Poll: The Gang Leader Case
By S. Matthew Liao

Hi everyone,

I’d be quite interested in your intuitions regarding this case. So as not to bias anyone’s judgment unnecessarily, I’ll open the post for comments after I close the poll. Also, please vote only once. Thanks in advance!

A member of a local gang went to the leader and said, ‘We are thinking of trying a new tactic. It will flood the neighborhood with cheaper cocaine, increasing our profits, but it will also harm the cops since more cops will die in drug-related violence.’

The leader answered, ‘I don’t really care at all about harming the cops. I just want to make as much profit as I can. Let’s implement the new tactic.’

They did implement the new tactic, and sure enough, the cops were harmed since more cops died in drug-related violence.

Did the leader of the gang intentionally harm the cops?

  • No (64%)
  • Yes (36%)

Total Votes: 122

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Though by no means everyone, a significant of number people I have spoken with about whether the dates for the Eastern APA should be moved have suggested that a plausible alternative may be to move it to sometime in the first two weeks of January.

It’s that time of the year again, when a number of us will be separated from our family (for better or for worse), owing to the dates (Dec 27 to Dec 30) of the Eastern Division Meeting of the American Philosophical Association. Here is a poll to see whether you think the dates of the Eastern APA should be changed. Do feel free to explain your rationale.

UPDATE: I’ve just added a new poll for this. Do vote away. :)

A few weeks ago, a colleague and I were discussing whether when you are refereeing a paper for a journal, you should take into account the journal’s reputation, editorial policies, etc., when you are giving your verdict regarding the paper. For lack of a better term, should you be a journal-relative referee or a journal-invariant referee? To make the issue more concrete, consider the following cases:

There is a really good discussion taking place at the Leiter’s Report on the timeliness of refereeing of articles. I’ve always thought that a possibly decent solution to this problem is

a) for the journal editors explicitly to ask potential referees if they can give a verdict within 3 months and to send the paper to other people if the potential referees say no;
b) for potential referees to decline reviewing a paper if they forsee that they can’t do so within 3 months;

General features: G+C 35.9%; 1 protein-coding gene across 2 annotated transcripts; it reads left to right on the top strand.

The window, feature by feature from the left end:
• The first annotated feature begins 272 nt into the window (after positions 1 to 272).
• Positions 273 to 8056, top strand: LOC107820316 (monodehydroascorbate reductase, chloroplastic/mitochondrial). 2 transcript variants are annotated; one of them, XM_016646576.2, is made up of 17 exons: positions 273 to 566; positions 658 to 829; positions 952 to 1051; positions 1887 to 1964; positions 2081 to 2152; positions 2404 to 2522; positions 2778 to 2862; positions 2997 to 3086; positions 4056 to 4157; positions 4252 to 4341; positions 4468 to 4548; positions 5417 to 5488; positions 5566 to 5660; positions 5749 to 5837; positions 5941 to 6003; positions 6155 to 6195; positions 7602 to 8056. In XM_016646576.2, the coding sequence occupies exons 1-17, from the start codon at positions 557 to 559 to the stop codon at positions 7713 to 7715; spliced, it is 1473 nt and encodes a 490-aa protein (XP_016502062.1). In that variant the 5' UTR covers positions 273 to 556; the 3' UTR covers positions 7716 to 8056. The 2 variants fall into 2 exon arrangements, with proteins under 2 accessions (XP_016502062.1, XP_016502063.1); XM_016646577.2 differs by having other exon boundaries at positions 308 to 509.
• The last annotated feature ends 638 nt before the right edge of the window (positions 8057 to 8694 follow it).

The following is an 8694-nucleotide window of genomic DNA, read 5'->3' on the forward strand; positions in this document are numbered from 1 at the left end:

c) for the journals to begin to send out automatic reminders after a certain period (e.g., after two months) on a regular basis (e.g., on a weekly basis); and possibly,
d) for the journal editors to keep a list of the ‘worst offenders,’ that is, of those referees who don’t deliver on time, and to avoid them in the future.

On why ethicists tend to write longer papers, Saul Smilansky has proposed the following hypothesis:

1. Do many people NOT write short papers because they believe that (with the exception of Analysis) the journals insist on longer papers?

Do you have this perception? Do vote and let us know. I’m creating this post so that people are aware that there is a new poll. Please continue the discussion at Saul’s original post. Thanks!

Professor Jason Stanley (Rutgers University) has recently won the American Philosophical Association Book Prize for his book, Knowledge and Practical Interests. In this book, Stanely also tests and develops his theories and principles by means of intuitive judgments about cases. Here is a case from the book:

[Bank Case 1:] Hannah and her wife Sarah are driving home on a Friday afternoon. They plan to stop at the bank on the way home to deposit their paychecks. Since they have an impending bill coming due, and very little in their account, it is very important that they deposit their paychecks by Saturday. But neither Hannah nor Sarah is aware of the impending bill, nor of the paucity of available funds. Looking at the lines [i.e., at the long queue at the bank], Hannah says to Sarah, ‘I know the bank will be open tomorrow, since I was there just two weeks ago on Saturday morning. So we can deposit our paychecks tomorrow morning.’ (p. 5)

This work is licensed under a Attribution-NonCommercial-NoDerivs 3.0.